Michigan's history and social studies teachers may be required to include specific topics for an annual "Patriot Week."
The Senate this week passed a trio of bills that would require public schools to focus on the U.S. Constitution and other founding documents for one week every year.
The legislation would also forbid what it calls censorship of the documents by teachers, referring specifically to omission of religious references in the founding documents.
Western Michigan University Professor of Education Gary Miron is troubled by the proposals.
"So I'm wondering with this patriotic week and this strict micro-managing of what teachers are to teach in this area, if then teachers who might speak critically of the Constitution or some of its weaknesses might fall into trouble," Miron says.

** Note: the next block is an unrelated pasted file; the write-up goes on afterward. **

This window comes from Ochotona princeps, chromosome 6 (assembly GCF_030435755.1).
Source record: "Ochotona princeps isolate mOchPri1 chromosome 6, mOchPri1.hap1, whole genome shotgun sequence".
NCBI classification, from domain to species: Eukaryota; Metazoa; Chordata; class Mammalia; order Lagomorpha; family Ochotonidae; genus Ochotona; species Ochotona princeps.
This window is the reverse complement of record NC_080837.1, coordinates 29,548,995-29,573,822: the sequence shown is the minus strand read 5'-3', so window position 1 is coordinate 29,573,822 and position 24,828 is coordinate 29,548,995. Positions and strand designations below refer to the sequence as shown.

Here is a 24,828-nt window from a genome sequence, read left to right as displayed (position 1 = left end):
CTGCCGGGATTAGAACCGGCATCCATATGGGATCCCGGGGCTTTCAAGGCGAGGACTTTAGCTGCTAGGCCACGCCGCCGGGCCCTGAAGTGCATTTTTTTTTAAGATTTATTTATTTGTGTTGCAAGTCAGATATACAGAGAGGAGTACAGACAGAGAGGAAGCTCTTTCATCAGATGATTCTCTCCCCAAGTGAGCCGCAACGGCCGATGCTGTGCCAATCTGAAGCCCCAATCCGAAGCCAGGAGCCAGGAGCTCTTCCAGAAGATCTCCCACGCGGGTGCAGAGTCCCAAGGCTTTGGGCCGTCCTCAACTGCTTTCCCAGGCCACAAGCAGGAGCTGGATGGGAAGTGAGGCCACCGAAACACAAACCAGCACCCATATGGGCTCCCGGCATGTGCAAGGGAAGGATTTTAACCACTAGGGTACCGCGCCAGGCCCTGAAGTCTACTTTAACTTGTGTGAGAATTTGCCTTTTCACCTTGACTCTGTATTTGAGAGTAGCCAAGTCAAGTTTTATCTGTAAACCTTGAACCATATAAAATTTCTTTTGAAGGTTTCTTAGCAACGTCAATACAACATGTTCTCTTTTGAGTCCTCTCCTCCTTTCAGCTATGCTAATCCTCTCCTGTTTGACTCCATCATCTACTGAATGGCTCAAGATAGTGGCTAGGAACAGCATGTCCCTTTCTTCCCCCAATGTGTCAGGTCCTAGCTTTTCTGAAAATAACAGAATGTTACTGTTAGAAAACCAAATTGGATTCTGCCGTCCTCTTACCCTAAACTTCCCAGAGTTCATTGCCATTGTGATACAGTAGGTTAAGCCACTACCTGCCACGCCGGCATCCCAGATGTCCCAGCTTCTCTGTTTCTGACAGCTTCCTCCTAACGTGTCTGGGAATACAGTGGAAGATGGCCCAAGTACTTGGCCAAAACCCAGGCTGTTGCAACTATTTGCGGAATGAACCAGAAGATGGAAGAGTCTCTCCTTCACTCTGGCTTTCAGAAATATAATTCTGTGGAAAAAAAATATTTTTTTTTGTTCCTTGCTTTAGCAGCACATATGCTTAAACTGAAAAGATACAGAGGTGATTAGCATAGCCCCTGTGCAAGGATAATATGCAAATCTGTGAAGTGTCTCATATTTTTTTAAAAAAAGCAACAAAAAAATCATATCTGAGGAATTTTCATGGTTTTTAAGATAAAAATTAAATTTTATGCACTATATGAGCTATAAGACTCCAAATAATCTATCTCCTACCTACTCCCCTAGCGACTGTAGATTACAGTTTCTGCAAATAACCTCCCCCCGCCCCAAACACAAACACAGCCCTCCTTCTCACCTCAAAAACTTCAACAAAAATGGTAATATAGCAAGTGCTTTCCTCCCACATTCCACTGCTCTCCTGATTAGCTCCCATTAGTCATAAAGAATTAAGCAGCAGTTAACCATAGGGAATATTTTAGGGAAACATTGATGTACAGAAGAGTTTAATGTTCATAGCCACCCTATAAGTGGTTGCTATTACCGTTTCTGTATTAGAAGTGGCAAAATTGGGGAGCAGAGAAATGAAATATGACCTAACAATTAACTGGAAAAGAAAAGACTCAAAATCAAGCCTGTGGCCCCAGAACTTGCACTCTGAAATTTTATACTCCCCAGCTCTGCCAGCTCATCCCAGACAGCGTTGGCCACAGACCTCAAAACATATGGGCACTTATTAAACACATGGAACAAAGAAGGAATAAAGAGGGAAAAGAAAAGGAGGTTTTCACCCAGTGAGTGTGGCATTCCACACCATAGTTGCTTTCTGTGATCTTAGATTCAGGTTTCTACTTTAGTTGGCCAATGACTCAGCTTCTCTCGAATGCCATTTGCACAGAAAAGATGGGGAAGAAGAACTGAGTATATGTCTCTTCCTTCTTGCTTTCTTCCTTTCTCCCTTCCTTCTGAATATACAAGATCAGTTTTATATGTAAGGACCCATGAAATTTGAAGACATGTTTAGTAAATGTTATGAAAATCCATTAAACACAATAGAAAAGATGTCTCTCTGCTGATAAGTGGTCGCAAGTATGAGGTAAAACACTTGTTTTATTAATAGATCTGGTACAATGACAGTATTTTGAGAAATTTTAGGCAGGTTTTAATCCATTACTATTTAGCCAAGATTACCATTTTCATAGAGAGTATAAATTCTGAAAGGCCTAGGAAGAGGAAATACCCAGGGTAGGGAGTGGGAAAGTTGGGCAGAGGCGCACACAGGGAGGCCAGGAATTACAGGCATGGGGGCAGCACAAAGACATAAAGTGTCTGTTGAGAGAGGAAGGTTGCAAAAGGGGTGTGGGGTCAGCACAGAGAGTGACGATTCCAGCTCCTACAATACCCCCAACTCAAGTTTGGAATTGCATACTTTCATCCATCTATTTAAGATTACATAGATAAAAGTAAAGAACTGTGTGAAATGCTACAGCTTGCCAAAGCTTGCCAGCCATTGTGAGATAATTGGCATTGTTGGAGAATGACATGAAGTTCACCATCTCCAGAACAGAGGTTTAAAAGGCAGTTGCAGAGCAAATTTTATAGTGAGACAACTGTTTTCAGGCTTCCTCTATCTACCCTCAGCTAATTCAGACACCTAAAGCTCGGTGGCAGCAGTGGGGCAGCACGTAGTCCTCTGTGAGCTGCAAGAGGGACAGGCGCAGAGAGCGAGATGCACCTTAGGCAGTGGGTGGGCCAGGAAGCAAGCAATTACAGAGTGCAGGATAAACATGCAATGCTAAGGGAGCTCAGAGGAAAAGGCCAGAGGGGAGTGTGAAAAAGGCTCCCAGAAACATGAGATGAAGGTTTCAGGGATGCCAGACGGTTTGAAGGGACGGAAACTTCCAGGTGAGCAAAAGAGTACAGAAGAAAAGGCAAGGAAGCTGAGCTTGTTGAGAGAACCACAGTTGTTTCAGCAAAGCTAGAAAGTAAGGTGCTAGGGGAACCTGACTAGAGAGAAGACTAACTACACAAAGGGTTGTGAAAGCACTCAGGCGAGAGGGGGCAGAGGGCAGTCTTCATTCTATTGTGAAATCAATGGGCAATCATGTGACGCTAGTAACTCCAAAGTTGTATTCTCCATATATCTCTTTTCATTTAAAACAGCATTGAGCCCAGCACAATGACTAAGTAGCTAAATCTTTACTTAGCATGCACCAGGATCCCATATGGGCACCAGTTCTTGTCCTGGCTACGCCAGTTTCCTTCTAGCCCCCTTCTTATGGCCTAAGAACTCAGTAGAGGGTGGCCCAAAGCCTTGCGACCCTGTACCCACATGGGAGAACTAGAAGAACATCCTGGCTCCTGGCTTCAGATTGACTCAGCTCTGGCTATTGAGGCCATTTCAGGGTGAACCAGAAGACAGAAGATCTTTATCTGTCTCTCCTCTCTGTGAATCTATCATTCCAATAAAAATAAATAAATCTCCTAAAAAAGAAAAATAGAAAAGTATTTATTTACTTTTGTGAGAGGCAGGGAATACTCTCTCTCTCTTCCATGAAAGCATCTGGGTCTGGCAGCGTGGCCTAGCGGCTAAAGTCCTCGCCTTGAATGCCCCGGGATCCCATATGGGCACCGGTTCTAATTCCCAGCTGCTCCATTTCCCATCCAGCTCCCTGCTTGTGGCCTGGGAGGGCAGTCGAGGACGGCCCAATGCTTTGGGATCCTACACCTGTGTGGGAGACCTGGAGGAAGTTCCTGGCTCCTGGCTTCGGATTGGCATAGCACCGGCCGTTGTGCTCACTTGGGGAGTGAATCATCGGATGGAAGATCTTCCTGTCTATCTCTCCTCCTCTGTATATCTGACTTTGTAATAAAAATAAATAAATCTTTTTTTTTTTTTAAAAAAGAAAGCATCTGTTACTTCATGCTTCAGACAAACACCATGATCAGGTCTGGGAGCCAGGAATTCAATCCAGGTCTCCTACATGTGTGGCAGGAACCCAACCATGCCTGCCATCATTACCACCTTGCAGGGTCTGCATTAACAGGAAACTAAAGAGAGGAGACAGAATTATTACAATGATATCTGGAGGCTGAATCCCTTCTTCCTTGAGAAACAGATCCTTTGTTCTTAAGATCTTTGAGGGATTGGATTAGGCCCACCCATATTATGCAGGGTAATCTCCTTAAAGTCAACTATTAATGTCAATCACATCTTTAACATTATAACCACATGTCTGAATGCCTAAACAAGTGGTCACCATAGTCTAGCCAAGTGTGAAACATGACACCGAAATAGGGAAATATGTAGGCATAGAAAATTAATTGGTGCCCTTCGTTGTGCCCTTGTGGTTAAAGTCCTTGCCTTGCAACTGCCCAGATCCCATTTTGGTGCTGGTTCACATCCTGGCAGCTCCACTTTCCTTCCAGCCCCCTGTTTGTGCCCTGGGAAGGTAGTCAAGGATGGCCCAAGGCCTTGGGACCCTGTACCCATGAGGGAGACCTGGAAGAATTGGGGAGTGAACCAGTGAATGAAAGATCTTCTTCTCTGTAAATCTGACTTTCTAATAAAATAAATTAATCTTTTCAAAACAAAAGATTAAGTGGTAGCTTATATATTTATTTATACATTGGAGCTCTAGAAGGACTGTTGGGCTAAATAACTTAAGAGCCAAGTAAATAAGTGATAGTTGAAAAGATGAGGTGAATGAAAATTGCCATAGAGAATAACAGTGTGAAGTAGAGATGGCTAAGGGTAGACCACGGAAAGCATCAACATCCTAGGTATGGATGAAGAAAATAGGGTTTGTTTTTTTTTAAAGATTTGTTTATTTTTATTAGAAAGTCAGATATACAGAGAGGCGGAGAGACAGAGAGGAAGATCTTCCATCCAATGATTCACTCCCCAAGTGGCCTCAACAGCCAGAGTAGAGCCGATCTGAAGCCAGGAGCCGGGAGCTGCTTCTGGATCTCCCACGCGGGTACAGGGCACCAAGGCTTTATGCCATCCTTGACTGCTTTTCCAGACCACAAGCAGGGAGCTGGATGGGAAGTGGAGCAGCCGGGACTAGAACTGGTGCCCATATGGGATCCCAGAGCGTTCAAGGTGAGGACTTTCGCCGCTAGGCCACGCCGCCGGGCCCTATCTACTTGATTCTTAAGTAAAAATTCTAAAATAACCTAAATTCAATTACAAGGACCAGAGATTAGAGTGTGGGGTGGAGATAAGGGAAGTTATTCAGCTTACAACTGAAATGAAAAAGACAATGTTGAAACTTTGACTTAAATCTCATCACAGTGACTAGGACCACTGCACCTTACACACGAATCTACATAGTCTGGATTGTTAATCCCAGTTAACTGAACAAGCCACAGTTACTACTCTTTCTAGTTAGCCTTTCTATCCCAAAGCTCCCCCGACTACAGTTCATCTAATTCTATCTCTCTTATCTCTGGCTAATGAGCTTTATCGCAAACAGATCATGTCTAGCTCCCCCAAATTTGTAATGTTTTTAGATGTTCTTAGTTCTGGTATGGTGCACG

"It suggests this distrust of teachers. I think this legislation is in part based on a misguided belief that our teachers are intentionally hurting or depriving our students."
Miron also feels the law would discourage critical thinking among students.
"As a history teacher who used to teach the Constitution, I didn't perhaps always teach it in a very patriotic way," Miron says. "The Constitution is a phenomenal document, but if we look at it, half our population was disenfranchised: Women, blacks and people who didn't own property who couldn't vote.
"Most modern democracies have since revised and updated their constitutions and have, I think, better models to go on today than our 220-year-old Constitution. It's a great opportunity to teach our students to be thoughtful about our government, and about improvements we've made over the years so they'll also be good citizens and ask the right questions."
Miron says it's not clear who would enforce the law among teachers who don't teach the Constitution "correctly" as envisioned by lawmakers.
Senate Bills 120, 121 and 423 now move to the House.